SB: At the risk of sounding arrogant, I would say that we weren’t scared of Mumbai during our playing days. We had Shantanu Sugwekar, Milind Gunjal, Shrikant Kalyani and myself in the ranks; if you look at the records, we did very well against them from 1988 to 1995. Mumbai too knew we were a tough opposition as we had scored a lot of runs against them. Coming back to the present day, as a coach, I could see that the current lot had no fear whatsoever. They backed themselves completely and it was fun to be in that setup. We trailed by 122 runs after the first innings, but that could have been a lot more had Akshay Darekar and Shrikant Mundhe not put up that spirited partnership. Later, we bowled to them in the tight channels and took our catches well. And of course, we had two fantastic innings that won us the game. I knew that this was an exceptional team and whatever the result of the final, they have made Maharashtra proud.

CC: So, when you did concede that lead in the big game, what was the thought and planning before going into the second innings?

SB: Every coach has plans — sometimes they click, sometimes they don’t. The wicket was more suited to our style of play. If you pitched it up, you would get the rewards and we did exactly that. Also, our fielding was fantastic and that brought us back into the game. When we were chasing, many thought we would collapse, but the rest is history.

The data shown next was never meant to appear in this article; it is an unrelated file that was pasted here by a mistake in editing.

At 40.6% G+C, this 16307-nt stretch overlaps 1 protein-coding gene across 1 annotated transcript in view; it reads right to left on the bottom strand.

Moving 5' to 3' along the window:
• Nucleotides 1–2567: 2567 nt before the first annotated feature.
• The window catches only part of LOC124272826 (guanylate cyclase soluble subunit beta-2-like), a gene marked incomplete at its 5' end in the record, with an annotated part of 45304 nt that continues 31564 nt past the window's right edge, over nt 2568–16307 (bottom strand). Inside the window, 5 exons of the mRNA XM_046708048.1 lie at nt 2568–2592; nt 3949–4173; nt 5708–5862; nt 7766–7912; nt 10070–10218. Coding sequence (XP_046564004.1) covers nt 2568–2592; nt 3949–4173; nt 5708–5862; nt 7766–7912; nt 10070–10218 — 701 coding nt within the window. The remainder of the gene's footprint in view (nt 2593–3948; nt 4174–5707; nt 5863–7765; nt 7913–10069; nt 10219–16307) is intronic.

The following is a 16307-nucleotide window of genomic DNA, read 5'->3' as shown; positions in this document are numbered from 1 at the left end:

CC: Vijay Zol has developed very well this season hasn’t he?

SB: Vijay is an outstanding talent and is definitely a prospect for India. Of course, we cannot say when exactly it would happen. Whenever he is with us at Maharashtra, we guide him to play better and perform consistently. He loves scoring big and has everything going for him. Plus, his work ethic is good and he is working hard on his fielding.

CC: Was the performance against Bengal in the semi-final your most clinical of the season?

SB: Yes, it was clinical and dominant. We took confidence from the Mumbai game into this match. At the same time, the players did not get too far ahead of themselves. The Bengal batting didn’t do well when the ball was swinging about. Fallah was on song on Day One and in a way, we were lucky that we didn’t bat first. But, even if we had batted first, we would have backed ourselves. After all, we did well on such tracks earlier in the season.

CC: Despite the result in the final, there are many positives for Maharashtra. How to you see this campaign helping in the long run?

SB: Yes, lots of positives from the finals. This team only lost one match during the entire season in the multi day format. The team is young and hungry for success and with a few additions here and there it looks like a settled unit to perform consistently over a period of time in future.

(Nishad Pai Vaidya is a Correspondent with CricketCountry and anchor for the site’s YouTube Channel. His Twitter handle is @nishad_44)